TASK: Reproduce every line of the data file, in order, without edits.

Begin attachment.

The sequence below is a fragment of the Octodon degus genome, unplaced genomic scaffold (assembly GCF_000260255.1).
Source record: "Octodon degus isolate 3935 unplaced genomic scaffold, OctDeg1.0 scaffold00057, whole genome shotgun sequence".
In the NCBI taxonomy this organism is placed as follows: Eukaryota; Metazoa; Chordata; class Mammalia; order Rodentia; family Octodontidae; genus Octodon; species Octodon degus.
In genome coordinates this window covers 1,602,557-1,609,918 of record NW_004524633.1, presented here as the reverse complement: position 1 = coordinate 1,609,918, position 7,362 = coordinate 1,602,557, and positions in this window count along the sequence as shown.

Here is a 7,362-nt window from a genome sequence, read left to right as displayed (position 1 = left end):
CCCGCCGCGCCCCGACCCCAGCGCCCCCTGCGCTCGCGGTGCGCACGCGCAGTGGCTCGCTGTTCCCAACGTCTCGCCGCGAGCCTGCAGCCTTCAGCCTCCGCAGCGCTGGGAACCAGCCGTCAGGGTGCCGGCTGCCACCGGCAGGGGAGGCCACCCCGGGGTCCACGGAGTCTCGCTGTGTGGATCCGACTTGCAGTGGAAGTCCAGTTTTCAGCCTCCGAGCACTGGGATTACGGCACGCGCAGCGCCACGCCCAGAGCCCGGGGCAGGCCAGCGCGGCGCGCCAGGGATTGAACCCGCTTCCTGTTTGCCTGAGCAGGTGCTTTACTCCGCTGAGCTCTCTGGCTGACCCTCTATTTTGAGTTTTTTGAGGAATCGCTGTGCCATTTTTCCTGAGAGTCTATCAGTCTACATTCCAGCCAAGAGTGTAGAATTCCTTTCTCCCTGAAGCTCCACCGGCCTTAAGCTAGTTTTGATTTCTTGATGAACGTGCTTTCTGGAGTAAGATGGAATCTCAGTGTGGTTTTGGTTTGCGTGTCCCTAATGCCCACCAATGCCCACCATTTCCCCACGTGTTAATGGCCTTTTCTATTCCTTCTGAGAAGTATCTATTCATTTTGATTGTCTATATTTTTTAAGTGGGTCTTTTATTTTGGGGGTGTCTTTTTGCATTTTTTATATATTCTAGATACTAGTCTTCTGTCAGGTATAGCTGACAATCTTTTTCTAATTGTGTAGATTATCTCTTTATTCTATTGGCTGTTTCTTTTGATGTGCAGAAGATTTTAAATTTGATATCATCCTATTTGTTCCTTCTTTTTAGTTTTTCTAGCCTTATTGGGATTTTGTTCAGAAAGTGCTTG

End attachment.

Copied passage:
The sequence below is a fragment of the Octodon degus genome, unplaced genomic scaffold (assembly GCF_000260255.1).
Source record: "Octodon degus isolate 3935 unplaced genomic scaffold, OctDeg1.0 scaffold00057, whole genome shotgun sequence".
In the NCBI taxonomy this organism is placed as follows: Eukaryota; Metazoa; Chordata; class Mammalia; order Rodentia; family Octodontidae; genus Octodon; species Octodon degus.
In genome coordinates this window covers 1,602,557-1,609,918 of record NW_004524633.1, presented here as the reverse complement: position 1 = coordinate 1,609,918, position 7,362 = coordinate 1,602,557, and positions in this window count along the sequence as shown.

Here is a 7,362-nt window from a genome sequence, read left to right as displayed (position 1 = left end):
CCCGCCGCGCCCCGACCCCAGCGCCCCCTGCGCTCGCGGTGCGCACGCGCAGTGGCTCGCTGTTCCCAACGTCTCGCCGCGAGCCTGCAGCCTTCAGCCTCCGCAGCGCTGGGAACCAGCCGTCAGGGTGCCGGCTGCCACCGGCAGGGGAGGCCACCCCGGGGTCCACGGAGTCTCGCTGTGTGGATCCGACTTGCAGTGGAAGTCCAGTTTTCAGCCTCCGAGCACTGGGATTACGGCACGCGCAGCGCCACGCCCAGAGCCCGGGGCAGGCCAGCGCGGCGCGCCAGGGATTGAACCCGCTTCCTGTTTGCCTGAGCAGGTGCTTTACTCCGCTGAGCTCTCTGGCTGACCCTCTATTTTGAGTTTTTTGAGGAATCGCTGTGCCATTTTTCCTGAGAGTCTATCAGTCTACATTCCAGCCAAGAGTGTAGAATTCCTTTCTCCCTGAAGCTCCACCGGCCTTAAGCTAGTTTTGATTTCTTGATGAACGTGCTTTCTGGAGTAAGATGGAATCTCAGTGTGGTTTTGGTTTGCGTGTCCCTAATGCCCACCAATGCCCACCATTTCCCCACGTGTTAATGGCCTTTTCTATTCCTTCTGAGAAGTATCTATTCATTTTGATTGTCTATATTTTTTAAGTGGGTCTTTTATTTTGGGGGTGTCTTTTTGCATTTTTTATATATTCTAGATACTAGTCTTCTGTCAGGTATAGCTGACAATCTTTTTCTAATTGTGTAGATTATCTCTTTATTCTATTGGCTGTTTCTTTTGATGTGCAGAAGATTTTAAATTTGATATCATCCTATTTGTTCCTTCTTTTTAGTTTTTCTAGCCTTATTGGGATTTTGTTCAGAAAGTGCTTG